Cornyn, Heller, Casey

Executive Session (Bridenstine Nomination)

Senator Cornyn: (12:29 p.m.)

  • Spoke on the nomination of James Bridenstine to be NASA Administrator.
    • "Madam President, the senate is expected to vote this afternoon to confirm Jim Bridenstine of Oklahoma to be the next administrator of the national space administration. For more than 15 months, our national space agency has been without permanent leadership. Th -- this is far too long, especially considering the important work that NASA is undertaking. The agency is currently working within the commercial space industry to resume launches of American astronauts to the international space station rather than have to rely on the Russians to transport American astronauts into space."
  • Spoke on CFIUS.
    • "I've also been spending a lot of time looking at the long-term national security implications that China poses to our country, which is why I'm proud to join my colleague - our colleague, the senior senator from California, Senator Feinstein, who recently introduced legislation which will strengthen the process by which the committee on foreign investment in the United States, otherwise known as CFIUS, weighs profit risk. It wasn't originally designed to address today's rapidly involving technology as well as the threats to our technological edge, particularly when it comes to dual-use technology that is important for national security reasons, and the committee's current jurisdiction and the staffing is both too narrow and inadequate in order to address these evolving threats. China in particular has proven adept at circumventing the current CFIUS process."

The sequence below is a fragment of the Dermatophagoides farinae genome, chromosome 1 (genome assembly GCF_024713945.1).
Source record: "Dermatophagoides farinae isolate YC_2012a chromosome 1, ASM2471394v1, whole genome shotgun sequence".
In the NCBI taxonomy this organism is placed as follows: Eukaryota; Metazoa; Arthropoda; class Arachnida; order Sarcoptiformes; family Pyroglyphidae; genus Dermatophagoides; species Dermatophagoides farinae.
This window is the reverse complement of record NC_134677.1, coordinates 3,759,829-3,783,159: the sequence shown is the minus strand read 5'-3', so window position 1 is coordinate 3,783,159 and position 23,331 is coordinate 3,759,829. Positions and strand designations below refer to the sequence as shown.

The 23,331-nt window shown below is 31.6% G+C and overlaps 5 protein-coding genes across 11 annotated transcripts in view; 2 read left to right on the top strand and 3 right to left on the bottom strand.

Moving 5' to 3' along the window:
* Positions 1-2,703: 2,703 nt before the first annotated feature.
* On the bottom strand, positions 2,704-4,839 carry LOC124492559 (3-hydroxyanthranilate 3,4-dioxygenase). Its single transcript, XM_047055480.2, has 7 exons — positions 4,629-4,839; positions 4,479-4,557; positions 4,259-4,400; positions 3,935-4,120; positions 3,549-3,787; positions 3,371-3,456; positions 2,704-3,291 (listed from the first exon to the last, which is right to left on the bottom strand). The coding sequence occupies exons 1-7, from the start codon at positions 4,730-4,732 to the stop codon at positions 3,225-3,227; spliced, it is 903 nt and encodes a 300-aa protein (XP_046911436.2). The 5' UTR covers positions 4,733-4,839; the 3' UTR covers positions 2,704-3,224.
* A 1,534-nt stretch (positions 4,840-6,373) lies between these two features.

Senator Heller: (12:40 p.m.)

  • Spoke in tribute to Maj. Stephen Del Bagno, USAF.
    • "Madam President, today I rise to honor major Steven Del Bagno, a U.S. Air Force pilot who was killed when his f-16 falcon crashed at the Nevada test and training range. At just 34, Major Del Bagno's life was cut too short. But his life I have leadership and service to our country will be preserved by all those who had the privilege of knowing him. I'd like to begin by saying that my wife Lynn and I offer our deepest condolences to his family and loved ones. We join the Thunderbirds, Nellis Air Force Base in mourning this loss."

 

Senator Casey: (12:59 p.m.)

  • Spoke on bringing infants onto the Senate floor.
    • "I was on the floor today to first and foremost congratulate Senator Duckworth on the new addition to her family, which we're anticipating seeing a new baby, and now we can be able to meet that child right here on the Senate floor, but we do want to commend and salute Senator Duckworth, of course, long before today on her life of service, remarkable courage and sacrifice, and our nation owes her a debt of gratitude, not just for this recent news about her resolution, but also about her great service to the country. But this resolution is an important step forward for the United States Senate in terms of the people who are permitted to be on the floor, and we're glad that we have such consensus to make this possible for the youngest among us to get to the floor."
  • Spoke on Syria.
    • "I rise to talk about Syria, all of the horrors that we've been seeing over not just months, but years. And I think as many people around this nation as well as people within the, or in the international community or whether they are in refugee camps in Turkey, Jordan and Lebanon, they could also be in bombed-out neighborhoods in Damascus or Aleppo. So many people around the country or across the world are wondering what will President Trump do next in Syria. Are we any closer to a resolution of this terrible conflict that will allow the Syrian people to rebuild their lives."